These posts are about to be truncated. I can't handle the internet connection.
The next stop included a tour of Old Beijing by Rickshaw. Our Rickshaw driver and tour guide were very sweet. The tour guide taught us a little bit of Chinese. He also made us practice, but I don't remember much of it. We had lunch prepared by a local. It was delicious! We saw the outside of a courtyard house. There are only 100 courtyard houses left in Beijing and they are all own by the government. We couldn't go inside the courtyard house, but I was able to capture a picture of the doorway. Here is the description from my notes that describe the doorway:
# of stars indicates rank
12 is for emperors
8 prince and prime minister
4 is pretty good
Drums on stones are for military
High step to keep water and snakes out also to indicate status keep evil spirits out
Lions are religious, holy animals
The elders lived on the south side and living/family rooms were on the north side. Boys lived on the east side of a courtyard house and girls on the west side. The sun rises on the east and sets on the west. Rising on the east signifies hope, importance and all good things. Boys were more important than girls.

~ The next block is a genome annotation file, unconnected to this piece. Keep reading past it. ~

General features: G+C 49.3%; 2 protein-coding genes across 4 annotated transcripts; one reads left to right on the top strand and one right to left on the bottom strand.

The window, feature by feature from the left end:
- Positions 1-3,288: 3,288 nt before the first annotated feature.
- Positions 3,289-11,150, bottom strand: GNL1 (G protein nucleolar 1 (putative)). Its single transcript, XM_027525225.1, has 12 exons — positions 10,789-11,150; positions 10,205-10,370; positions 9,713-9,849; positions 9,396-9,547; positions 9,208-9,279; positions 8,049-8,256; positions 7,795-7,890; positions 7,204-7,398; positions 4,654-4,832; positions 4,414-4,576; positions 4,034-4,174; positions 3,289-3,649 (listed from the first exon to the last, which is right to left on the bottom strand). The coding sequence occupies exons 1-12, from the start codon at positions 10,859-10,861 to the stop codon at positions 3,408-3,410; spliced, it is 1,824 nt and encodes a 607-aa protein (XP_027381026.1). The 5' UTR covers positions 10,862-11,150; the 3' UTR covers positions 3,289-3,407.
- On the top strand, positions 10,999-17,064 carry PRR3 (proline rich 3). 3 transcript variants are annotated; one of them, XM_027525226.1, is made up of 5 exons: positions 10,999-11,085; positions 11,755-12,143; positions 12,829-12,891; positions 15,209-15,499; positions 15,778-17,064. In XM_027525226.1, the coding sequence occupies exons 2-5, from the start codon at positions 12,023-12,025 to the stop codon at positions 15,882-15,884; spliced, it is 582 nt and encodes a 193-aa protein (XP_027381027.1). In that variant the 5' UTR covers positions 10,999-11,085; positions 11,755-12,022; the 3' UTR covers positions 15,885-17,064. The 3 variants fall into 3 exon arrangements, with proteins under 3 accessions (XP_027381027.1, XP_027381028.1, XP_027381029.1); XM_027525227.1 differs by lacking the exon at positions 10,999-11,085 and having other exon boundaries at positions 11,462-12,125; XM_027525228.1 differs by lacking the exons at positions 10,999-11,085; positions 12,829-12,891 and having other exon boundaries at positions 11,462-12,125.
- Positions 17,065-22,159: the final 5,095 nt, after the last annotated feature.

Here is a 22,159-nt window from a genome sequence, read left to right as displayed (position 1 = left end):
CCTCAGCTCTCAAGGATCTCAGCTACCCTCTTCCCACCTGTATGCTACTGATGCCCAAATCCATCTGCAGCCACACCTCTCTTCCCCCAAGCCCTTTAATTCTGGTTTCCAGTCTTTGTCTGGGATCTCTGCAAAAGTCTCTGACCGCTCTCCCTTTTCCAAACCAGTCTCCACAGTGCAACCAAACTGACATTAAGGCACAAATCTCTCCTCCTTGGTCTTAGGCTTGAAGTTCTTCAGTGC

In China, the Chinese government owns the land. A home owner owns the house, but not the land is it on. A farmer rents the land from the government. If a person finds gold or oil in the land, they have to turn it over to the government. The land is very expensive. If a young person, say early twenties, wants to buy a house, our tour guide called it "mission impossible.
A girl in China has many options when it comes to finding a mate. There are three million guys for every girl in Beijing (I'm pretty sure that's the stat he gave us, but I might be off a little). Our tour guide, who is a younger male, lives in a room with 4 other guys. They sleep in bunk beds, and they do not have a toilet or shower. Most people in Old Beijing do not have a toilet or shower, and they use public restrooms. The tour guide said Americans make five times more than the average Chinese but their economy is built for our higher incomes. He said if he continues on the rate of which he is on now, a hundred years from now is when he'll be able to buy a house. "Mission Impossible" indeed. He was almost envious of us being engineers, and having a bright future.
Last stop was the Lama Buddha temples. Again, we couldn't take pictures inside the temples. I snagged a picture of the largest Buddha in the Guinness Book of Records.